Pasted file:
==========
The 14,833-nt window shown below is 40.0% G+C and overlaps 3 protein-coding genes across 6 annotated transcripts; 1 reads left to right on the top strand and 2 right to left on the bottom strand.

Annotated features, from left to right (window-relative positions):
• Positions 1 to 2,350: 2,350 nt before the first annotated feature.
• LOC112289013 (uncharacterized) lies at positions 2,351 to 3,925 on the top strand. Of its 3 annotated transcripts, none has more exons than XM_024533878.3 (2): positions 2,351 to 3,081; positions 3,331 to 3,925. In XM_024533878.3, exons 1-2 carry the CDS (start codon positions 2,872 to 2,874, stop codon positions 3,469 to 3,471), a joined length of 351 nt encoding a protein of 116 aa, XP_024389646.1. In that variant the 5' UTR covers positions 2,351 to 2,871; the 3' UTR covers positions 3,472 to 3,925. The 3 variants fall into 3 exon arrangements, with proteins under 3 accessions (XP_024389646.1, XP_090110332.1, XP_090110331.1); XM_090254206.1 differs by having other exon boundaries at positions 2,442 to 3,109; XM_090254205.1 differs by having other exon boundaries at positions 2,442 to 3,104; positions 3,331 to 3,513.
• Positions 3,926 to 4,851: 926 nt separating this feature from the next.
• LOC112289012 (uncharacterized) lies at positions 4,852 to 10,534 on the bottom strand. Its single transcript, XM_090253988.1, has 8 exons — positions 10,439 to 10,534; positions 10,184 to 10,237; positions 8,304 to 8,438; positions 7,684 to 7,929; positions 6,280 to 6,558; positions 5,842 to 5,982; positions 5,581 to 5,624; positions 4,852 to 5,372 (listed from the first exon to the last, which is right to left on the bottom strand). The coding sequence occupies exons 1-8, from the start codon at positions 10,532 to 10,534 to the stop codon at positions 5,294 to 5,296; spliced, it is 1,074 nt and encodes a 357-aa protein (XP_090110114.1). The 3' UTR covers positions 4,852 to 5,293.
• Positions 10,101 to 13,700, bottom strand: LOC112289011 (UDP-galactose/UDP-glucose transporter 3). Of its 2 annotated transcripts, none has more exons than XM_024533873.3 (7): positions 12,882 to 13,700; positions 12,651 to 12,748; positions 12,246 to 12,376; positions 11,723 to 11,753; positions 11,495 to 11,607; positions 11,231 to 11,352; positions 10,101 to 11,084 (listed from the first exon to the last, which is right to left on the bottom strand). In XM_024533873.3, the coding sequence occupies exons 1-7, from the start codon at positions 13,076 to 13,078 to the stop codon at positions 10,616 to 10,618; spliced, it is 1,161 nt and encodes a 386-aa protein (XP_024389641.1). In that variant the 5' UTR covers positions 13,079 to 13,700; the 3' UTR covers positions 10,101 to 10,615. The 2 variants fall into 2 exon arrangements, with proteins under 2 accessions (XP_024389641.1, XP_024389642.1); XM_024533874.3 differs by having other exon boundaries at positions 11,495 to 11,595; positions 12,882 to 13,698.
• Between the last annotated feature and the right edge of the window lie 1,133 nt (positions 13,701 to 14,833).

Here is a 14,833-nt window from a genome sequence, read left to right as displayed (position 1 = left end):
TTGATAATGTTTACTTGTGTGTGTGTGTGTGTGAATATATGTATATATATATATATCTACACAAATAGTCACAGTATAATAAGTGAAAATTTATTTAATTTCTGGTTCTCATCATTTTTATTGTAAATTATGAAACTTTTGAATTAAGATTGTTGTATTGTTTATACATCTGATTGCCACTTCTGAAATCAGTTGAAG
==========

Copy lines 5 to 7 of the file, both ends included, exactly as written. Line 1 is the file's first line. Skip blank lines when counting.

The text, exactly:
• Positions 3,926 to 4,851: 926 nt separating this feature from the next.
• LOC112289012 (uncharacterized) lies at positions 4,852 to 10,534 on the bottom strand. Its single transcript, XM_090253988.1, has 8 exons — positions 10,439 to 10,534; positions 10,184 to 10,237; positions 8,304 to 8,438; positions 7,684 to 7,929; positions 6,280 to 6,558; positions 5,842 to 5,982; positions 5,581 to 5,624; positions 4,852 to 5,372 (listed from the first exon to the last, which is right to left on the bottom strand). The coding sequence occupies exons 1-8, from the start codon at positions 10,532 to 10,534 to the stop codon at positions 5,294 to 5,296; spliced, it is 1,074 nt and encodes a 357-aa protein (XP_090110114.1). The 3' UTR covers positions 4,852 to 5,293.
• Positions 10,101 to 13,700, bottom strand: LOC112289011 (UDP-galactose/UDP-glucose transporter 3). Of its 2 annotated transcripts, none has more exons than XM_024533873.3 (7): positions 12,882 to 13,700; positions 12,651 to 12,748; positions 12,246 to 12,376; positions 11,723 to 11,753; positions 11,495 to 11,607; positions 11,231 to 11,352; positions 10,101 to 11,084 (listed from the first exon to the last, which is right to left on the bottom strand). In XM_024533873.3, the coding sequence occupies exons 1-7, from the start codon at positions 13,076 to 13,078 to the stop codon at positions 10,616 to 10,618; spliced, it is 1,161 nt and encodes a 386-aa protein (XP_024389641.1). In that variant the 5' UTR covers positions 13,079 to 13,700; the 3' UTR covers positions 10,101 to 10,615. The 2 variants fall into 2 exon arrangements, with proteins under 2 accessions (XP_024389641.1, XP_024389642.1); XM_024533874.3 differs by having other exon boundaries at positions 11,495 to 11,595; positions 12,882 to 13,698.